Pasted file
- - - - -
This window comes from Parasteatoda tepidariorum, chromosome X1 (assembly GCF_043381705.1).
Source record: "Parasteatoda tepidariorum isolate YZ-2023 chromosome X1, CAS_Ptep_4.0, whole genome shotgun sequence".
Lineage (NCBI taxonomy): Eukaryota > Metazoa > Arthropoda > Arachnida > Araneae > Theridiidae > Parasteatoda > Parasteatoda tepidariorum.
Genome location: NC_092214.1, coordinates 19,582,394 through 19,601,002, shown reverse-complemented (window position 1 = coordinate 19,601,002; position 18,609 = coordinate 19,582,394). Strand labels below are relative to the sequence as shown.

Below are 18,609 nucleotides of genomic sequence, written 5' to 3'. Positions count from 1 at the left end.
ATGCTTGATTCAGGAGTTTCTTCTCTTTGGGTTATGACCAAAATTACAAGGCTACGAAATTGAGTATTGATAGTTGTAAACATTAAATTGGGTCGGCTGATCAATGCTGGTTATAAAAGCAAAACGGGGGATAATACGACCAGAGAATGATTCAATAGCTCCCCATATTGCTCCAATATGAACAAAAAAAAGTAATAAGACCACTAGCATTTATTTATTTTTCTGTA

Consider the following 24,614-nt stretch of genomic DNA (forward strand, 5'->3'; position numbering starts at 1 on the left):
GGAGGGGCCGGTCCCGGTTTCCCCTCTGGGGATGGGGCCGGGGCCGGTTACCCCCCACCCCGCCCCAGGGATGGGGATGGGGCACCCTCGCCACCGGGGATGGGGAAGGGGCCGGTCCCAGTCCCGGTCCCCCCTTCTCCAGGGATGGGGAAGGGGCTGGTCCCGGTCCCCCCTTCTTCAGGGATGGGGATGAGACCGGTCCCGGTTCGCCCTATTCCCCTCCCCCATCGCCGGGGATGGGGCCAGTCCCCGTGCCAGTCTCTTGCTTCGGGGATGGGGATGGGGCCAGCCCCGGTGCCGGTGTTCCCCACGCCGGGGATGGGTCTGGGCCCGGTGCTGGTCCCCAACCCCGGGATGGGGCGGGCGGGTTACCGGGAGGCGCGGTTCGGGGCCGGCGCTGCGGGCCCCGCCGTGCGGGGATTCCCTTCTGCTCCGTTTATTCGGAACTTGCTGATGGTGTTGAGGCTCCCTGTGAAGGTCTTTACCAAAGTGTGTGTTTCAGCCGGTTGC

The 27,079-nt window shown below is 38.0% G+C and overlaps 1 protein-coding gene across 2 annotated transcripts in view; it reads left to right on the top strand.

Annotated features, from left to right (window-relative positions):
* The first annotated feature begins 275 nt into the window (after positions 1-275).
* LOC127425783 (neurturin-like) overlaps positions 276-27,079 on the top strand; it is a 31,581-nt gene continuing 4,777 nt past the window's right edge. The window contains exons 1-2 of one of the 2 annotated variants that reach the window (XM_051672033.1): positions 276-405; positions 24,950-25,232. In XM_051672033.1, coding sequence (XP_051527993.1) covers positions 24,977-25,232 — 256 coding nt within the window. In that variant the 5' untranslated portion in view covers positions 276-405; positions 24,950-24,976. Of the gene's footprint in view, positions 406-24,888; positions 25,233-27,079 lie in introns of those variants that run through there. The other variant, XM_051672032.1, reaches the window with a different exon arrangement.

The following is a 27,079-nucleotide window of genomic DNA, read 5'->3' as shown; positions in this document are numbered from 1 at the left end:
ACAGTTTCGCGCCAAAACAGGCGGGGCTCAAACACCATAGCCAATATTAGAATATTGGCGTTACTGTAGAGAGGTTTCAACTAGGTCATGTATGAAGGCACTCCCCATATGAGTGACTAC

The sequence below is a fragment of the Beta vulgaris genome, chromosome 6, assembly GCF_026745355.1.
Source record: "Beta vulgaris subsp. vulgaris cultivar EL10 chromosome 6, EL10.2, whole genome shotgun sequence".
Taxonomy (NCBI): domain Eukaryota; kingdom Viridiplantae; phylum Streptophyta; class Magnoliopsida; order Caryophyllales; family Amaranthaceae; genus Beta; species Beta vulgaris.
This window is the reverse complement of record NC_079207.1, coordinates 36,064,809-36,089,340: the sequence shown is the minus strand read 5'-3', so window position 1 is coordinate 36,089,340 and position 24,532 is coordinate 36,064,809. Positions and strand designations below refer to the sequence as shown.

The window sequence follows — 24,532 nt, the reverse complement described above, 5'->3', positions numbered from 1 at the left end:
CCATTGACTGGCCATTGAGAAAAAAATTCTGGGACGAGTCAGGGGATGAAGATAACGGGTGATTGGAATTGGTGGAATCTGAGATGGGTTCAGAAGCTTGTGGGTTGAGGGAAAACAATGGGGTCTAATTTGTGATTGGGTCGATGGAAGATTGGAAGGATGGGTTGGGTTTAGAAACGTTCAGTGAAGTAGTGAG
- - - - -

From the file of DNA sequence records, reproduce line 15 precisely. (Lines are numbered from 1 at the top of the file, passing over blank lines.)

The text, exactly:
The sequence below is a fragment of the Beta vulgaris genome, chromosome 6, assembly GCF_026745355.1.